19:49 April 12, 2010 by dobermann
Celebian22,

Please visit any of the baltic states (lithuania, latvia or estonia) and you will be very suprised how people can pay the same price for a fuel, almost the same price for food from their 2000-4000 SEK wage..
20:05 April 12, 2010 by calebian22
UUnbeliever,

I make all my decisions regarding where I live in the world based on sock prices. Doesn't everyone?

Don't be ridiculous. It is called, an example. My car insurance was lower in the US. My medical insurance was top notch. My wife didn't have to work, so no daycare, because my service engineering job was high paying. I got a 4 year scholarship for fotbol to university so tuition was free. However, I married a Swede who got homesick, so here I am.

So far, after two years I am not impressed. Most consumer prices here are anywhere from 20-50 percent higher than in the US and the quality is no better than Walmart or Target. If you can convince my wife to do so, I would gladly leave Sweden.
20:36 April 12, 2010 by Swedesmith
calebian: You're one of the lucky ones. Have you been to the US lately? A lot of high paying jobs have gone by the wayside. Maybe you would be singing a different song if you had been downsized.
20:57 April 12, 2010 by wxman
Calebian, I'd recommend coming back in, oh I don't know, 2 1/2 years? Things will be much better then.
21:08 April 12, 2010 by calebian22
Swedesmith,

Probably not, since I am still in contact with my old bosses and business is good. I would love to work as a remote operator here in Sweden, but my industry just doesn't exist here, because, ding, ding, ding, tell em what they have won Bob! It is too expensive. Industry and manufacturing is on the decline in the US, but it is in it's death throws here in Sweden.
22:42 April 12, 2010 by uunbeliever
well calebian22 you got me there, another American that knows the US is better. Typical bull that it is better because YOU were better off. Go back to the US and enjoy your hard earned cash. By By!
23:18 April 12, 2010 by kenny8076
Calebian i have to agree with the price for quality here in Sweden. I moved here last December so its only been a few months, but everything is more expensive and you get less of EVERYTHING. My father is mailing essentials all the time. I refuse to pay for a Mach 3 shaver for 170SEK ($25) with only one razor, when there 9 bucks back home with 3 razors. hell go to cosco and you can get 5 for $40!!! And uunbeliever I'm tired of you Europeans talking about your free this and that, ITS NOT FREE, you pay some of the highest taxes in the world for certain things, and again the quality isn't ''great'', this site was reporting a few months back about swedes going to Norway to get MRI's because the lines at hospitals here were too long lol!!! So you go and buy that $2000 36inch flat screen at siba and we will go and get one at Best Buy for $700(as soon as we can snap our Sambos of this need to be around family)...... and I'm not sure what car insurance is here because i also refuse to pay $400 or 500 to get a license, but mine was $52 a month in VA!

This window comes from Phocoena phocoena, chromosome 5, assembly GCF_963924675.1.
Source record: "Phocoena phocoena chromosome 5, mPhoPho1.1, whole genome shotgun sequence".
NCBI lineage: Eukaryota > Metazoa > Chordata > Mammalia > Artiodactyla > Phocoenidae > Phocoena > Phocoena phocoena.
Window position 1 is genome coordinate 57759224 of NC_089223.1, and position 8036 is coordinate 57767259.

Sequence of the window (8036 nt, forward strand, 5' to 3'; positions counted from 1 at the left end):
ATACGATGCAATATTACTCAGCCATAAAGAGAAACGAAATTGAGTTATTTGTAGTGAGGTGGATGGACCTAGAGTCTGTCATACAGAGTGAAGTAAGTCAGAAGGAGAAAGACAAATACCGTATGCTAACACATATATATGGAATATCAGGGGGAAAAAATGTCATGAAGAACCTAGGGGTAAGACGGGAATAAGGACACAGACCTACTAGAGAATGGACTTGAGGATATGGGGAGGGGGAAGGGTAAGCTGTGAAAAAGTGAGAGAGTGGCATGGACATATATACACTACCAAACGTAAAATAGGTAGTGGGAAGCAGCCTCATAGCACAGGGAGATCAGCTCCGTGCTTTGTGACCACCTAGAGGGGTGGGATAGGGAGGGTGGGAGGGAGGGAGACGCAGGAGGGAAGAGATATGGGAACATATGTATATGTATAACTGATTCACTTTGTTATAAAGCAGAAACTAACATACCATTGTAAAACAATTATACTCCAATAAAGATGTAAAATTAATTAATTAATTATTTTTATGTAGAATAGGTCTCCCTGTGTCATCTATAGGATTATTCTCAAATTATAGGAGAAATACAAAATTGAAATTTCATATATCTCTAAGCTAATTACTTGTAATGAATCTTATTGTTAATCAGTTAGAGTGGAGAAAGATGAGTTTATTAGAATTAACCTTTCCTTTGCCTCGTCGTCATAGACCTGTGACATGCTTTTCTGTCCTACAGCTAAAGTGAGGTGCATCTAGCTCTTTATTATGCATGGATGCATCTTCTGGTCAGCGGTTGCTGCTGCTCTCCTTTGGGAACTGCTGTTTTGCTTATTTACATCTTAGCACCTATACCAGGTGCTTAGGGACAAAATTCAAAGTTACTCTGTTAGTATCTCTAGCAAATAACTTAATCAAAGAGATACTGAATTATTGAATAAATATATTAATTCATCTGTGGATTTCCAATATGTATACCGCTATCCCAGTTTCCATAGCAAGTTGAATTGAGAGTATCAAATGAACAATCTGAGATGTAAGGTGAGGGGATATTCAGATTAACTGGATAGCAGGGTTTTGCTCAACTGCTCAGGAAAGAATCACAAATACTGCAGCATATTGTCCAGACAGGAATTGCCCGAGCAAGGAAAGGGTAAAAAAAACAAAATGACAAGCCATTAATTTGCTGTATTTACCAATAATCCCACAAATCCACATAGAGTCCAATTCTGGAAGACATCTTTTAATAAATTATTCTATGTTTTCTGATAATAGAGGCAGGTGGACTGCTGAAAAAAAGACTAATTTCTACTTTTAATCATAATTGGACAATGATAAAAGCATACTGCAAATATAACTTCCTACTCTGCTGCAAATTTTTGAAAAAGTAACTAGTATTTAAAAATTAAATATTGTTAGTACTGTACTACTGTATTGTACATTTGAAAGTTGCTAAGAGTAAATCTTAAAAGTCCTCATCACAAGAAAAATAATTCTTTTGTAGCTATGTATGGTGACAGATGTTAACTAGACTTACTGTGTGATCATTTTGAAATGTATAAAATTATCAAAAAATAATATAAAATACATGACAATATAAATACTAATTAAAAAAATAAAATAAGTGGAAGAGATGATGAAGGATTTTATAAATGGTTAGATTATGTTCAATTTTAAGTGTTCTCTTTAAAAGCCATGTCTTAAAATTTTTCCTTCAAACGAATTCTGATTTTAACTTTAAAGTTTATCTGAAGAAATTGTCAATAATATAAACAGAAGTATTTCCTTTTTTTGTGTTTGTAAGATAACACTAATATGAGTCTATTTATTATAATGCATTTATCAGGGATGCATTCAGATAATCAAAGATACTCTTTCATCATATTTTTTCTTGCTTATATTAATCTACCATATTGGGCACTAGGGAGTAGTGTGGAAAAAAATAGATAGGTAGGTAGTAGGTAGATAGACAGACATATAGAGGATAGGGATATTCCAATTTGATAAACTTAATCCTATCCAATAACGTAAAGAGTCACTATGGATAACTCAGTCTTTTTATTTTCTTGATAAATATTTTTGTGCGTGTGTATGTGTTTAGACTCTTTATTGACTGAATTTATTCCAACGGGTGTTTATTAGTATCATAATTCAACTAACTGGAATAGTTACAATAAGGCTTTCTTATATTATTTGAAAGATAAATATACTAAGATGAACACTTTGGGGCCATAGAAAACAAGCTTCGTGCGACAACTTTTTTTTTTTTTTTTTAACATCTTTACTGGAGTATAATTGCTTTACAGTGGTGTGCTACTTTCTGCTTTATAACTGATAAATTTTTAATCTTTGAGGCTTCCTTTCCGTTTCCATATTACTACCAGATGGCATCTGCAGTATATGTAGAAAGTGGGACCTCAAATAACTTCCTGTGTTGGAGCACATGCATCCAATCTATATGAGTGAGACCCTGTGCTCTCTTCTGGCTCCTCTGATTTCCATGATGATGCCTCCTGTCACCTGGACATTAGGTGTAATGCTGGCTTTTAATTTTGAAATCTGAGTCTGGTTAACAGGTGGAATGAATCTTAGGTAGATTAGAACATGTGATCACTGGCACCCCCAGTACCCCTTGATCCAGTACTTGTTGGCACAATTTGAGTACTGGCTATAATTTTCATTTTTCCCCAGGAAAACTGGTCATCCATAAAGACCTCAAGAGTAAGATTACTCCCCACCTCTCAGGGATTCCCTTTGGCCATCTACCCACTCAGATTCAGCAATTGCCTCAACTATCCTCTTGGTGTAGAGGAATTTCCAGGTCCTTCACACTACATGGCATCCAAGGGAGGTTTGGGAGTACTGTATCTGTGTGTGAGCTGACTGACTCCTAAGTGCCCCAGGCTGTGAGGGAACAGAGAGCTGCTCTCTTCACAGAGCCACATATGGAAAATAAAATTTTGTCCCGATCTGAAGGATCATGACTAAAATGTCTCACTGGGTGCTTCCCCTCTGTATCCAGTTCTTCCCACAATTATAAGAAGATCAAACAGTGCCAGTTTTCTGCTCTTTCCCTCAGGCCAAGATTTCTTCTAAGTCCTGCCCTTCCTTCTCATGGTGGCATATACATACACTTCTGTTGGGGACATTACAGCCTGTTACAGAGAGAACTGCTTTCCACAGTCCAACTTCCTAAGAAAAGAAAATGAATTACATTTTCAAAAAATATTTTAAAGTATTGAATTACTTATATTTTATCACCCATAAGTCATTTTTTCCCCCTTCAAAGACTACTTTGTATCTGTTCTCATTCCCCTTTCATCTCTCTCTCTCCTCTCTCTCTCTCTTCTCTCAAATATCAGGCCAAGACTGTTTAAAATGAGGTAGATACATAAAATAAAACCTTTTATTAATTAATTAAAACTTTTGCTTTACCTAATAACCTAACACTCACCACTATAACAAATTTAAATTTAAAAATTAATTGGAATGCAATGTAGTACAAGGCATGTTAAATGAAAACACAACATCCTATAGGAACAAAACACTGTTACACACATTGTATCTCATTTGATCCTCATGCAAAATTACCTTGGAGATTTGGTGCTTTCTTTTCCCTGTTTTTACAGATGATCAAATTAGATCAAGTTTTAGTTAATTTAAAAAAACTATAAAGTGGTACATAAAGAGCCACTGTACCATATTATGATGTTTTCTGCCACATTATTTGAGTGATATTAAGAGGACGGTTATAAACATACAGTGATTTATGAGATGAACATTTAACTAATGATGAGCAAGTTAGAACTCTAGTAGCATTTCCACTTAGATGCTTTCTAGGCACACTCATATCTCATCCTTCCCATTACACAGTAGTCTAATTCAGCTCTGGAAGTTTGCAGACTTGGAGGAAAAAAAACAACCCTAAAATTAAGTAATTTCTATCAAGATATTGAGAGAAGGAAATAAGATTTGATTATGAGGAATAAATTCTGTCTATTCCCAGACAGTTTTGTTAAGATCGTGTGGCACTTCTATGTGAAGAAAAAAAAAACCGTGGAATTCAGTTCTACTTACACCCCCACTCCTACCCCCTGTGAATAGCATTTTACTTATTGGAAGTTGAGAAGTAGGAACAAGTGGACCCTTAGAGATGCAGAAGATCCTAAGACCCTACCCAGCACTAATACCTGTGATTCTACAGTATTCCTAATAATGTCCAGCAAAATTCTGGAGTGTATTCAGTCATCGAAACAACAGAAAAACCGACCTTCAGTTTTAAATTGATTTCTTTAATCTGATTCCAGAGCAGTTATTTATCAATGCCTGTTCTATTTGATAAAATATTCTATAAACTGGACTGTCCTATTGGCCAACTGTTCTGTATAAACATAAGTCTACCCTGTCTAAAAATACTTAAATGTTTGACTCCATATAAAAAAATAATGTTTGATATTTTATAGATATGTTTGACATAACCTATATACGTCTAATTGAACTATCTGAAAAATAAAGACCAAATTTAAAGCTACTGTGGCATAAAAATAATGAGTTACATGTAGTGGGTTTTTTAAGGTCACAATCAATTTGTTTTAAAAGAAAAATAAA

00:28 April 13, 2010 by here for the summer
This is a political slanted story and essentially a statistical lie put on the people to support more tax and income redistribution in Sweden . If i read this correctly household income on a per person basis is virtually equal. 19 times 2 equals 38 percent, one percent more than a household with two wage earners. Here's the quote from the article.

'While children living with co-habiting parents enjoyed an increase in economic standard of 37 percent over the period, children living with single parents only saw their household incomes improve by 19 percent.'"
01:37 April 13, 2010 by Frobobbles
Relative poverty means that people that live relatively rich in a rich country gets to be counted as poor. Hooray... it is such a dumb concept.
06:25 April 13, 2010 by för30årseden
What the heck is an "average median income?" I guess that's like the old George Carlin question: "What's a guest host?" Maybe the local has become serious journalism -- like "real journalists" they use important sounding words that the don't understand.
07:37 April 13, 2010 by Byggare Bob
http://en.wikipedia.org/wiki/Median_household_income
08:38 April 13, 2010 by calebian22
Uunbeliever,

You were the one that asked how is "your" health insurance , car insurance, tuition, etc with the expectation that my experience would be the same as yours. I just answered your questions anecdotally. For me the US was better. I moved to Sweden for love not because Sweden is better than the US.